Ponds can get weed infested during hot weather, so it’s a good idea to have a regular weeding session to remove excessive growth where practicable. Be prepared to top up small ponds and water features, they often evaporate more quickly in hot spells. Consider turning them off or reducing their running time to prevent water waste. A bale of barley straw will help keep larger ponds clear of algae.
12. Care for wildlife
Wildlife can suffer during extended periods of hot weather, so here are a few eco-friendly tips that will help reduce heat stress.
- If you’re a bird lover, leave out bird feeders stocked with seeds and top up bird baths daily if necessary.
- Our feathered friends like nothing better than a drink and daily dunk to help them stay cool. Water isn’t needed only by birds – other mammals like hedgehogs benefit from bird baths too! Make sure they aren’t too high up so they can get to them, or too deep so if an animal does fall in, they can still climb out.
- Another way you can help wildlife is by providing shade. Just like us, our pets and wildlife enjoy having some shade in hot weather to help them to cool down. You might consider building or buying an insect hotel to provide welcome shade. Cats and dogs naturally find shady places to rest.
- If you’re lucky enough to have visiting hedgehogs, leave out plenty of clean water for them to drink. Often when the ground is baked hard, they may have difficulty accessing their normal food sources, so leave out some meaty pet food which goes down a treat. (Don’t forget, any food left out may also attract unwanted vermin, so take a balanced approach.)
- Plant plenty of nectar-rich plants. Nectar is an essential food for bees and butterflies, so growing beautiful nectar-rich plants such as Mexican orange blossom or Weigela provide flying insects with essential nutrients.
- Unlike butterflies who flourish in warm weather, would you believe bees can suffer heat fatigue? A homemade sugar and water solution placed near flowering plants will help restore their energy levels.
Drought-tolerant plant ideas
One of the most effective ways of sailing through a heat wave is by growing drought tolerant plants. They look good, many are fragrant, and they positively thrive in the summer heat without needing too much water. Browse through our top ten favourites.
Bay is a wonderfully architectural tree as well as providing popular herbs for the kitchen with its grey-green aromatic leaves. They can be grown as a standalone feature, look fabulous in large containers as topiary and make elegant drought-resistant hedging, too.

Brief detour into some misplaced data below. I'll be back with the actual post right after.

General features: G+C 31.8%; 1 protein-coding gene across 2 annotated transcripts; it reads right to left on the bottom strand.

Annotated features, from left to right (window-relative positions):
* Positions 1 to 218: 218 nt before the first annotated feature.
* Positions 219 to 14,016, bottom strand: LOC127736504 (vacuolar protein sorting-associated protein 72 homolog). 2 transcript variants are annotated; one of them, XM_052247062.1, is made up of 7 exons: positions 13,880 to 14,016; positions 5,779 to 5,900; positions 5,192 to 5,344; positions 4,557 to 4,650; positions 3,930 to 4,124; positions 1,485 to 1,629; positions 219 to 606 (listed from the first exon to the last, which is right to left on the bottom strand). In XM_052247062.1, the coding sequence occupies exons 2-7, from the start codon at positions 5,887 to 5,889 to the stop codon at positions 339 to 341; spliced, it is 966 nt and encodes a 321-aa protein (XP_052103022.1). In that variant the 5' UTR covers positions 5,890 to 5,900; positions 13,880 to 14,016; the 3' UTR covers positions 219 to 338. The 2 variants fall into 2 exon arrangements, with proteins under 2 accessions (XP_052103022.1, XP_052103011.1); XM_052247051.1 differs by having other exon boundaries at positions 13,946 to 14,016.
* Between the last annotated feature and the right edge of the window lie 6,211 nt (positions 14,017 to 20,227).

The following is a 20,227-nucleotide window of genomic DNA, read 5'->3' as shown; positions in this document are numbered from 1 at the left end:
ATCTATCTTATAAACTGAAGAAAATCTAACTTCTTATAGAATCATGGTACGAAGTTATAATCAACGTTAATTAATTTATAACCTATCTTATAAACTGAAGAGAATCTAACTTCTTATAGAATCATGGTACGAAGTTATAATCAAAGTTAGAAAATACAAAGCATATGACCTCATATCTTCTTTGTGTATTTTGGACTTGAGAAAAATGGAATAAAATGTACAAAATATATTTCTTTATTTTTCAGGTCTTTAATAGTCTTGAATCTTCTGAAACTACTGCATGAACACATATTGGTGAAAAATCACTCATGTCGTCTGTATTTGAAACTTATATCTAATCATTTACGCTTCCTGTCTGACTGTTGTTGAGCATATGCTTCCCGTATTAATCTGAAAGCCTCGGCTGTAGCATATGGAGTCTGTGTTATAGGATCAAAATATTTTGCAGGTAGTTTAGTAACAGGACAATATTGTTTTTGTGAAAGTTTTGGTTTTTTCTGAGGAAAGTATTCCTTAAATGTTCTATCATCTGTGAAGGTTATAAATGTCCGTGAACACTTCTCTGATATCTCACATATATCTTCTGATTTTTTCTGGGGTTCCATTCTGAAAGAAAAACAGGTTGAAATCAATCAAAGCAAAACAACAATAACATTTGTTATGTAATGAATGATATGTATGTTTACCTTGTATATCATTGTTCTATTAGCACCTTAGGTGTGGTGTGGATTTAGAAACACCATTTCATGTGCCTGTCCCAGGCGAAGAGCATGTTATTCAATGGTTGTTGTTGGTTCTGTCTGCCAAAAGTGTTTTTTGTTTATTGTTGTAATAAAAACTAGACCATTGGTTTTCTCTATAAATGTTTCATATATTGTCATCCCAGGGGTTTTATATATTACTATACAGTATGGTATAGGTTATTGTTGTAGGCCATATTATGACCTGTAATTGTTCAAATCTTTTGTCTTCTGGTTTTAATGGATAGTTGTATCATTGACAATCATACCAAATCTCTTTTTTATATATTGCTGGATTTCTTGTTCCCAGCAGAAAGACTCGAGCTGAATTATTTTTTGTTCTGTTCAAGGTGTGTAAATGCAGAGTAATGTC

The British have got a soft spot for box (Buxus) and no wonder! It’s smart, tough and versatile and can be clipped into almost any shape. Different species have varying leaf sizes so if you’re searching for a timeless, classy, dependable shrub, look no further.
Those heavenly blue flowers against a cloudless sky make Ceanothus an irresistible addition to any garden design. English or Mediterranean style gardens, cottage or country gardens all can find space for this gorgeous trouble-free, free-flowering evergreen.
Evergreen shrubs are a great way to add structure to any garden and they don’t come much better than Escallonia. Delightful tubular flowers in reds, whites and pinks smother the foliage from June to October and look fabulous in the winter landscape too.
Bluegrass is the height of contemporary fashion and is ideal for sunny courtyards, patios, balconies or larger family gardens. Blue-grey tufted arching semi-evergreen leaves add a touch of authenticity to Mediterranean and gravel gardens and they thrive happily in pots and containers for short-of-space gardeners. Tidy up scruffy leaves with a light haircut in spring or late summer.
Which of us hasn’t been seduced by the charming tangle and heavenly flower fragrance of honeysuckle? A perfect partner for climbing roses, it clambers over arbours, fences, trellis and walls. Pretty, tubular, rich pink-red flowers attract bees and butterflies, it’s winter hardy and most varieties can cope with light shade.
Lavender needs no introduction. It’s an eternal favourite and comes in so many different varieties with signature narrow, aromatic silver-grey leaves and flower colours from white, pink, red, lime green and deep purple. From compact to larger varieties, no self-respecting sunny garden should be without it.
Tall fountain-like feathery plumes guarantee pampas a spot in sunny gardens. Fashionable in suburban gardens in the seventies, the introduction of compact varieties has allowed smaller gardens to enjoy this fabulous prairie plant.
Surely one of the most popular drought-tolerant plants on the planet. The abundance of tiny powder blue flowers creates an enticing pale blue haze. Rosemary’s aromatic needle green-grey leaves are perfect for budding chefs and budding aromatherapists who love using it in homemade soaps and shampoos.
Arguably one of the most architectural grasses out there, admittedly, zebra grass needs a decent-sized space to grow. But if you’re looking to add elegant height, movement and texture to large mixed or long borders, Miscanthus should surely be top of your wish list.
Keeping your garden happy and healthy during a heatwave is easy once you have the know-how. Explore all our drought tolerant hedging or head over to our blog to discover more tips and tricks to keeping your plants in tip-top condition.